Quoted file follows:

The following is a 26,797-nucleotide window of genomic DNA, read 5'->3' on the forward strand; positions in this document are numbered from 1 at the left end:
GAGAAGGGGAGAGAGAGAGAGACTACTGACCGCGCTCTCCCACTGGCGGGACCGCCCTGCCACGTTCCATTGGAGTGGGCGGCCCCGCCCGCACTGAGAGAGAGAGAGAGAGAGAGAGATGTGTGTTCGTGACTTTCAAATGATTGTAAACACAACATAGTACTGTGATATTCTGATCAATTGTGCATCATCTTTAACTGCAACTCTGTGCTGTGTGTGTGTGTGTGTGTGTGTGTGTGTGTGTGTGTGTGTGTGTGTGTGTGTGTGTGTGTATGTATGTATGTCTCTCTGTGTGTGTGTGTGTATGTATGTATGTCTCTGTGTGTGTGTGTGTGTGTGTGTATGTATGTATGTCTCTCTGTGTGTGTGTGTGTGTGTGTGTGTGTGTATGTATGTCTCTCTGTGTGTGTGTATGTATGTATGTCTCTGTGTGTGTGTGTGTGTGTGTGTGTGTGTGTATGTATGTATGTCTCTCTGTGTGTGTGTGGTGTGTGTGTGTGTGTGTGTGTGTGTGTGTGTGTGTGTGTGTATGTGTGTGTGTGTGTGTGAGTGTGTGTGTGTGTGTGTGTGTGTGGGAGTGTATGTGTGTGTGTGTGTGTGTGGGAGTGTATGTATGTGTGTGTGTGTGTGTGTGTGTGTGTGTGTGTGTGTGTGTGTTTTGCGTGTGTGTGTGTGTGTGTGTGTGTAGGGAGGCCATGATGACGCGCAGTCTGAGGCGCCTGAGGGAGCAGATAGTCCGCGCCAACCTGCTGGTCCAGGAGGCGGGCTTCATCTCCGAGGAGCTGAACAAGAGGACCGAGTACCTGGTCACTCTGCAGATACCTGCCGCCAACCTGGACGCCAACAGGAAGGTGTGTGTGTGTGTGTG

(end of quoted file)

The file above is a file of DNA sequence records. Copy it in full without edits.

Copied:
The following is a 26,797-nucleotide window of genomic DNA, read 5'->3' on the forward strand; positions in this document are numbered from 1 at the left end:
GAGAAGGGGAGAGAGAGAGAGACTACTGACCGCGCTCTCCCACTGGCGGGACCGCCCTGCCACGTTCCATTGGAGTGGGCGGCCCCGCCCGCACTGAGAGAGAGAGAGAGAGAGAGAGATGTGTGTTCGTGACTTTCAAATGATTGTAAACACAACATAGTACTGTGATATTCTGATCAATTGTGCATCATCTTTAACTGCAACTCTGTGCTGTGTGTGTGTGTGTGTGTGTGTGTGTGTGTGTGTGTGTGTGTGTGTGTGTGTGTGTGTGTATGTATGTATGTCTCTCTGTGTGTGTGTGTGTATGTATGTATGTCTCTGTGTGTGTGTGTGTGTGTGTGTATGTATGTATGTCTCTCTGTGTGTGTGTGTGTGTGTGTGTGTGTGTATGTATGTCTCTCTGTGTGTGTGTATGTATGTATGTCTCTGTGTGTGTGTGTGTGTGTGTGTGTGTGTGTATGTATGTATGTCTCTCTGTGTGTGTGTGGTGTGTGTGTGTGTGTGTGTGTGTGTGTGTGTGTGTGTGTGTATGTGTGTGTGTGTGTGTGAGTGTGTGTGTGTGTGTGTGTGTGTGGGAGTGTATGTGTGTGTGTGTGTGTGTGGGAGTGTATGTATGTGTGTGTGTGTGTGTGTGTGTGTGTGTGTGTGTGTGTGTGTTTTGCGTGTGTGTGTGTGTGTGTGTGTGTAGGGAGGCCATGATGACGCGCAGTCTGAGGCGCCTGAGGGAGCAGATAGTCCGCGCCAACCTGCTGGTCCAGGAGGCGGGCTTCATCTCCGAGGAGCTGAACAAGAGGACCGAGTACCTGGTCACTCTGCAGATACCTGCCGCCAACCTGGACGCCAACAGGAAGGTGTGTGTGTGTGTGTG